Episode 142 Joe Mande
Joe grew up primarily in Minnesota, but he was born in Alburcurque, which was enough to bond Marc with him over being a Southwest-Jew. The Jewishness of the interview took the form of Joe’s story about how he lost faith. Not to spoil too much, because it’s a pretty amazing story, but it involves a Hassidic con artist, who may or many not have hid a shiv in his beard (spoiler alert: he didn’t).
Episode 162 Michael Showalter
Michael Showalter is a different strain of the Jewish Comedian archetype. He has plenty of neurosis, but being the son of two professors, they manifest with an intellectuals bent. The standout moment was his explanation that he was plagued with sexual anxieties for much of his youth because he tried to treat it like an academic pursuit.
Episode 191 Will Arnett, Keith Robinson, Marina Franklin, Judy Gold, Jon Benjamin, Jonathan Katz
Live episodes are a very different beast than the standard WTF, leaning towards being more performative. The conversations are drastically less personal, which results in less religion talk. This one is the exception, however. Seconds after Jonathan Katz gets introduced, Marc asks, ““Where do you stand on the whole Jew thing?” This set off minutes of great Semitic riffing, including a discussion on their issues with Klezmer music. Katz puts it perfectly, “Why are we living our lives in a minor key?” They even mumble an aliyah together.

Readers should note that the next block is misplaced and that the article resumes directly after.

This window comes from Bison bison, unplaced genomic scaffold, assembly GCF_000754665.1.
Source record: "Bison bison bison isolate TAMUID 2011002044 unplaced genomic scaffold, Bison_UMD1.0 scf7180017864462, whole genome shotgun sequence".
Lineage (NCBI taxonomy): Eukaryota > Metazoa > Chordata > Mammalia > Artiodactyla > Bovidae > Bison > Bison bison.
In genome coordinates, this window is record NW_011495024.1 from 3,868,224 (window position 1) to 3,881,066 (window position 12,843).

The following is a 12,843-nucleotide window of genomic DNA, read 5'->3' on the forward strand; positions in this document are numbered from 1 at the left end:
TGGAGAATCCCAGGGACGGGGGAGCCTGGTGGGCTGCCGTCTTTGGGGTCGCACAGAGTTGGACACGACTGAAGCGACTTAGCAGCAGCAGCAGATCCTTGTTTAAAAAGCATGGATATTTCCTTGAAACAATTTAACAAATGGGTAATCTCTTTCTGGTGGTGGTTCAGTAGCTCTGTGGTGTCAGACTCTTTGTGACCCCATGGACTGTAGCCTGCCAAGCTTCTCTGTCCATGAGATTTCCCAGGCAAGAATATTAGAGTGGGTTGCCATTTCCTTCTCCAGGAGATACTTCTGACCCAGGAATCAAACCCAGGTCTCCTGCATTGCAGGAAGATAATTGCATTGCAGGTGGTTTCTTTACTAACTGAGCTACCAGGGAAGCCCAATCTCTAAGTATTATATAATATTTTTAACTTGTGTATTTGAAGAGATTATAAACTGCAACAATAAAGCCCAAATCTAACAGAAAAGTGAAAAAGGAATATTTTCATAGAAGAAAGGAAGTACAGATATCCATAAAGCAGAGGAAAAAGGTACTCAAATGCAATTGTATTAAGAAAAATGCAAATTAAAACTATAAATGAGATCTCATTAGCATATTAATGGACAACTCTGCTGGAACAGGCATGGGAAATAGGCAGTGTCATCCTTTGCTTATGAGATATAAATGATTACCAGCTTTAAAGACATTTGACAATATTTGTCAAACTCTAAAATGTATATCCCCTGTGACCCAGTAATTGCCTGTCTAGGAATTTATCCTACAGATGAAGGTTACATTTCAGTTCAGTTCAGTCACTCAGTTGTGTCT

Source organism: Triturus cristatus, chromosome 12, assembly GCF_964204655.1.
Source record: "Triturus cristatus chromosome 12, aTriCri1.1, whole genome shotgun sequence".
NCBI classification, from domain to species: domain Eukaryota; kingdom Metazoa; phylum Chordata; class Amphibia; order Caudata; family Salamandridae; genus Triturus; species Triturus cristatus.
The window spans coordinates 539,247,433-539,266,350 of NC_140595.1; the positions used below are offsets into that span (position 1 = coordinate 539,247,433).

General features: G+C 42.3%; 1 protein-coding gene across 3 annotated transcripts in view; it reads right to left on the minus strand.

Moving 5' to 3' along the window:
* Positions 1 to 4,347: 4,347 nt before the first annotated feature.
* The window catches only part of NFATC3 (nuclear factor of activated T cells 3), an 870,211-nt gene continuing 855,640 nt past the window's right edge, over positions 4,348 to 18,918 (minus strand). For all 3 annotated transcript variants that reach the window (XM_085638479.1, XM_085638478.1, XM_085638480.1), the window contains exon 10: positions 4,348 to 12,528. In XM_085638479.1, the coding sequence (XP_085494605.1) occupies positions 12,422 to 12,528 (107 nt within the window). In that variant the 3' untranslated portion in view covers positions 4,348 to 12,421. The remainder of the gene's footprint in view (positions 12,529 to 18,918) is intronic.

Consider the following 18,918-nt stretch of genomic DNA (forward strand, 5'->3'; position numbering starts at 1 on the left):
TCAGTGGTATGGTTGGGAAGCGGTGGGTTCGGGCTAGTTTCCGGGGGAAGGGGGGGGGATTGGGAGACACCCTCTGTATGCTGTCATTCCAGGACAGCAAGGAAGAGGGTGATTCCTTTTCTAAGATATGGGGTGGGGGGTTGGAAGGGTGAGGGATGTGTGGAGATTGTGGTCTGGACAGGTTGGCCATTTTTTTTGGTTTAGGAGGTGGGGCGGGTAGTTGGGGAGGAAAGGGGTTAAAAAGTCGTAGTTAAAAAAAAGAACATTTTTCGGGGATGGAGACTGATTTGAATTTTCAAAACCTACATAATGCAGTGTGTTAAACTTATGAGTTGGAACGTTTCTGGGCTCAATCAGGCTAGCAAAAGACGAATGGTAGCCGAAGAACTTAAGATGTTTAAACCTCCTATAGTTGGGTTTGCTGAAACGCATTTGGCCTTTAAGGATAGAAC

Episode 193 Richard Lewis
This might be the show’s most Jew-packed episode. It’s wall-to-wall manic neuroticism. The episode started with Marc describing the first time he saw Richard’s “Woody Allen on speed” shtick and wanting to be a comic just like that. In a way, this episode is Marc’s tribute to Richard’s comic persona both in terms of his stand-up and his self-destructive life-style
Episode 203 Carol Leifer
Carol is from Long Island and the rumored basis for Elaine on Seinfeld, which is probably enough to get her on this list. However, the moment that really stands out from her episode was her story about telling her parents that she was in love with a woman. Carol before she met her partner lived a completely straight life, which didn’t make an already very tough conversation any easier. Choked up, she explained their response, “at least she’s Jewish.”
Episode 207 Sandra Bernhard
The episode has a Jewy intro, as Marc discusses the plight of the “Jews with tools” and his anxiety surrounding bugs in his house. Then Sandra sits down and Marc puts it best, “Sandra Bernhard is in my garage, we’re talking about old Jews in a very abstract way, as we’re slowly becoming them.” The first fifteen minutes of the interview is all-Jew talk, including discussions of how the Orthodox smell bad, being Jewish anti-Semites, and Sandra’s time working on a kibbutz. Later she talks about getting her daughter Bar Mitzvah at a Chabad. It is might have the most total time of explicit Jew talking.